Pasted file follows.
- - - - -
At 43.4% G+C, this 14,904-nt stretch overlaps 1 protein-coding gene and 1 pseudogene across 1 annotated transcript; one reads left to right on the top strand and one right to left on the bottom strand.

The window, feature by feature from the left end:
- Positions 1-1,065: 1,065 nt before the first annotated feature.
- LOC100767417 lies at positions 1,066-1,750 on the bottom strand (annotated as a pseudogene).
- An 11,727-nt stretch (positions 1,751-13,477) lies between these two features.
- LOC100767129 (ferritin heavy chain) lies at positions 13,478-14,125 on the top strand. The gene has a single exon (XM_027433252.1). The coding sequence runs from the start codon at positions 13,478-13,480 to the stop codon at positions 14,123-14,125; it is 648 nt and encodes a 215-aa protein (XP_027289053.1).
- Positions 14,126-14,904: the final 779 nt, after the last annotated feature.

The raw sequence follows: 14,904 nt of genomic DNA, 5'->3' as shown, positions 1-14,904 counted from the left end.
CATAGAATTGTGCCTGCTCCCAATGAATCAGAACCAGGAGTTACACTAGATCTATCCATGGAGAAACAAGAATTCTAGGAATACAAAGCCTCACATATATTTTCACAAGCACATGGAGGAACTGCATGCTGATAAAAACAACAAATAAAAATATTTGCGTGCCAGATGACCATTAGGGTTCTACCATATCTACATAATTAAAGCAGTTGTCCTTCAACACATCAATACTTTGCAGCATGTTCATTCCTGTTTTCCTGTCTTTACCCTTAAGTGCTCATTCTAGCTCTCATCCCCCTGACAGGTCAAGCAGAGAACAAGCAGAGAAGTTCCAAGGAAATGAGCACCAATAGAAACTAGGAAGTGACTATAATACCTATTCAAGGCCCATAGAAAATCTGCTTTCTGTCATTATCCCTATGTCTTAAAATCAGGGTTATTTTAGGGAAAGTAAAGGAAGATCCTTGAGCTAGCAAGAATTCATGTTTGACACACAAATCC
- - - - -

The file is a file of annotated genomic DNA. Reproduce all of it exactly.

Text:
At 43.4% G+C, this 14,904-nt stretch overlaps 1 protein-coding gene and 1 pseudogene across 1 annotated transcript; one reads left to right on the top strand and one right to left on the bottom strand.

The window, feature by feature from the left end:
- Positions 1-1,065: 1,065 nt before the first annotated feature.
- LOC100767417 lies at positions 1,066-1,750 on the bottom strand (annotated as a pseudogene).
- An 11,727-nt stretch (positions 1,751-13,477) lies between these two features.
- LOC100767129 (ferritin heavy chain) lies at positions 13,478-14,125 on the top strand. The gene has a single exon (XM_027433252.1). The coding sequence runs from the start codon at positions 13,478-13,480 to the stop codon at positions 14,123-14,125; it is 648 nt and encodes a 215-aa protein (XP_027289053.1).
- Positions 14,126-14,904: the final 779 nt, after the last annotated feature.

The raw sequence follows: 14,904 nt of genomic DNA, 5'->3' as shown, positions 1-14,904 counted from the left end.
CATAGAATTGTGCCTGCTCCCAATGAATCAGAACCAGGAGTTACACTAGATCTATCCATGGAGAAACAAGAATTCTAGGAATACAAAGCCTCACATATATTTTCACAAGCACATGGAGGAACTGCATGCTGATAAAAACAACAAATAAAAATATTTGCGTGCCAGATGACCATTAGGGTTCTACCATATCTACATAATTAAAGCAGTTGTCCTTCAACACATCAATACTTTGCAGCATGTTCATTCCTGTTTTCCTGTCTTTACCCTTAAGTGCTCATTCTAGCTCTCATCCCCCTGACAGGTCAAGCAGAGAACAAGCAGAGAAGTTCCAAGGAAATGAGCACCAATAGAAACTAGGAAGTGACTATAATACCTATTCAAGGCCCATAGAAAATCTGCTTTCTGTCATTATCCCTATGTCTTAAAATCAGGGTTATTTTAGGGAAAGTAAAGGAAGATCCTTGAGCTAGCAAGAATTCATGTTTGACACACAAATCC